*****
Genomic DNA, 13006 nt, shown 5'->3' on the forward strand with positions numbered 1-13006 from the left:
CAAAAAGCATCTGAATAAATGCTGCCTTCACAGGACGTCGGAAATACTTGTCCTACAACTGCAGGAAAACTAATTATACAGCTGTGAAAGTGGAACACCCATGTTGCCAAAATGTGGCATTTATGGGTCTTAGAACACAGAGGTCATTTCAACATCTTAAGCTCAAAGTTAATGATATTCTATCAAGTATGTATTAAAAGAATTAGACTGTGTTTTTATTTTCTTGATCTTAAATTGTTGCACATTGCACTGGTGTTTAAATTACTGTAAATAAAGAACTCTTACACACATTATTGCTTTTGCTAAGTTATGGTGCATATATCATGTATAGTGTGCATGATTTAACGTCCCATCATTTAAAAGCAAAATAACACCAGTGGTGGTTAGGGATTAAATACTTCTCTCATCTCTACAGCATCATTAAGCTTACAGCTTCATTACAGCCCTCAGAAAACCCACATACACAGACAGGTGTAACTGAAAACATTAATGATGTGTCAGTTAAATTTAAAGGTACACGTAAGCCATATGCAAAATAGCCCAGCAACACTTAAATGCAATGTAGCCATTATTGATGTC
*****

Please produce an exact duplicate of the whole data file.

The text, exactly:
Genomic DNA, 13006 nt, shown 5'->3' on the forward strand with positions numbered 1-13006 from the left:
CAAAAAGCATCTGAATAAATGCTGCCTTCACAGGACGTCGGAAATACTTGTCCTACAACTGCAGGAAAACTAATTATACAGCTGTGAAAGTGGAACACCCATGTTGCCAAAATGTGGCATTTATGGGTCTTAGAACACAGAGGTCATTTCAACATCTTAAGCTCAAAGTTAATGATATTCTATCAAGTATGTATTAAAAGAATTAGACTGTGTTTTTATTTTCTTGATCTTAAATTGTTGCACATTGCACTGGTGTTTAAATTACTGTAAATAAAGAACTCTTACACACATTATTGCTTTTGCTAAGTTATGGTGCATATATCATGTATAGTGTGCATGATTTAACGTCCCATCATTTAAAAGCAAAATAACACCAGTGGTGGTTAGGGATTAAATACTTCTCTCATCTCTACAGCATCATTAAGCTTACAGCTTCATTACAGCCCTCAGAAAACCCACATACACAGACAGGTGTAACTGAAAACATTAATGATGTGTCAGTTAAATTTAAAGGTACACGTAAGCCATATGCAAAATAGCCCAGCAACACTTAAATGCAATGTAGCCATTATTGATGTC